Seeing is Believing
Mel Lawrenz is Minister at Large for Elmbrook Church and the author of Prayers for Our Lives:95 Lifelines to God for Everyday Circumstances among other titles.
Many people would say that they have a hard time entrusting themselves to the view of the world the Bible portrays because the biblical authors are just expressing their own biased opinions. But the core of biblical faith is all about the life, teachings, death, and resurrection of Jesus. Either these things happened or they did not. Luke, at the start of his gospel wants to make it clear that his telling of the Jesus story is based on eyewitness accounts. In other words, seeing is believing.
Luke says: “Many have undertaken to draw up an account of the things that have been fulfilled among us, just as they were handed down to us by those who from the first were eyewitnesses and servants of the word” (Luke 1:1). This tells us several things. First, there were many people talking about the amazing life and times of Jesus in the days that followed his death and resurrection. It should not surprise us that it was believers in Jesus who left accounts of his life, and not investigative journalists and objective historians. There were no journalists at the time, and historians wrote about what interested them–usually the splashy, bloody, political events, not things like the small mustard seed of Jesus’ ministry which they would have considered peasant rumor.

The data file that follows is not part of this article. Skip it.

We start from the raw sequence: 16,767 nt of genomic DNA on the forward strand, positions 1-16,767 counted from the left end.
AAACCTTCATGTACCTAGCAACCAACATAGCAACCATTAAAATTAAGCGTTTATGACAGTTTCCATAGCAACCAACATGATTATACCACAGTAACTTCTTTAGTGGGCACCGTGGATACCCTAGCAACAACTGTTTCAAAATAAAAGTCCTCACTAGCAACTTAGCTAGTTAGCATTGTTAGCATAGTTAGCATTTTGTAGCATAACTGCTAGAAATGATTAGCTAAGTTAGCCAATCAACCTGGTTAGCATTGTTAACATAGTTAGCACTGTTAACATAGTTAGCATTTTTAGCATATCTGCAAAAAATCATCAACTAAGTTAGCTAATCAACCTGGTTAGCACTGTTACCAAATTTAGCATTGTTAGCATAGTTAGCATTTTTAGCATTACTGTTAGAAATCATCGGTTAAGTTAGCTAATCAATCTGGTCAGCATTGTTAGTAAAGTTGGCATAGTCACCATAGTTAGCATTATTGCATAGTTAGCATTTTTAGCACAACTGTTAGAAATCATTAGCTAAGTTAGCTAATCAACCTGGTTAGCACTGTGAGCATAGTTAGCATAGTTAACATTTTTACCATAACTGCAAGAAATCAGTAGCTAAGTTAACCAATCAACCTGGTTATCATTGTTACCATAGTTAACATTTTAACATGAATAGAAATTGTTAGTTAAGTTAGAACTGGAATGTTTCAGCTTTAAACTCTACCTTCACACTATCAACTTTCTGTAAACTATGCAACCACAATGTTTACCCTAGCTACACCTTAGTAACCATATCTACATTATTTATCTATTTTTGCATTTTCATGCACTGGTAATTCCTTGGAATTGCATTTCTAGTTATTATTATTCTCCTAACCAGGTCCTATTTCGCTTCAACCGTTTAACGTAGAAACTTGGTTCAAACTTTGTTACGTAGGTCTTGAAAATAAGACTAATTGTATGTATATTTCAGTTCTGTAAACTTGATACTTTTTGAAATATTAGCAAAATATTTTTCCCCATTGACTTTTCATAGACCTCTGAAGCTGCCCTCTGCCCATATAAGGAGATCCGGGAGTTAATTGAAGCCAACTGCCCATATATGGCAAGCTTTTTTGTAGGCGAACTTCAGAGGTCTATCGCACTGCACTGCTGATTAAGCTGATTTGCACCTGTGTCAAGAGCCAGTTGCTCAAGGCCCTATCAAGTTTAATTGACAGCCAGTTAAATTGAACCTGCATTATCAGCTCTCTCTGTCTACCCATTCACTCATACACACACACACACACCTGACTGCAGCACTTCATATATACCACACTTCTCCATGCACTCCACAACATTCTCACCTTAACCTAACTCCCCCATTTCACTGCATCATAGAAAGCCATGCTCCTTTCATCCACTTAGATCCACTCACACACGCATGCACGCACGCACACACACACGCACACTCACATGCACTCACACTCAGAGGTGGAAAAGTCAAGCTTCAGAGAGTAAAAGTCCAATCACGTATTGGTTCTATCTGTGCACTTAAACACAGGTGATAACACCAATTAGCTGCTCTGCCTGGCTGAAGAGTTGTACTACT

There were close-in observers who passed along bits and pieces of the story, and most of it in oral form since that was considered the normal and reliable way of passing on a story. But Luke distinguishes himself. He says he has written the things that were “handed down” to him by the “eyewitnesses” of the events. “Handing down” is a technical term for the careful transmission of a defining story. In other words, the story of Jesus, as reported by Luke and the other gospel writers is not a collection of rumors and hearsay. The details were “handed down,” and so they appear in the four gospels, Matthew, Mark, Luke, and John, many of the details overlapping, but each gospel writer choosing the parts of the story he wanted to tell. Luke had access to “eyewitnesses,” the immediate followers of Jesus, who could say exactly what happened and when and why. Modern critics of the Bible reason that we cannot take the gospel accounts seriously because they were written by people who were believers in Jesus and his divine authority and power. They were proponents of a position.
This is true. Luke calls them “eyewitnesses” and “servants of the word.” But it is pure circular reasoning to say that because the eyewitnesses became believers, that therefore their accounts cannot be taken seriously. If I was out golfing all by myself late in the day and got a hole in one, and told some random people at the clubhouse, they may have a hard time believing my account because my testimony would appear to be self-aggrandizing. And if I said I got two holes in one, they would really be skeptical, not because it is impossible to happen but because it is highly unlikely that it would happen.
That is why Luke talks about “eyewitnesses.” The Jesus story is not like someone claiming he got a couple of holes-in-one on one round of golf. There were many people who saw what Jesus did and heard what Jesus said.
The gospel writers say this about the extraordinary life of Jesus: a man showed up who could work miracles, and whose teaching arrested our attention, and who called himself Son of God and Son of Man. We know this is unlikely. But it is what happened nonetheless. And it makes sense because it includes everything we’ve always wanted to believe.
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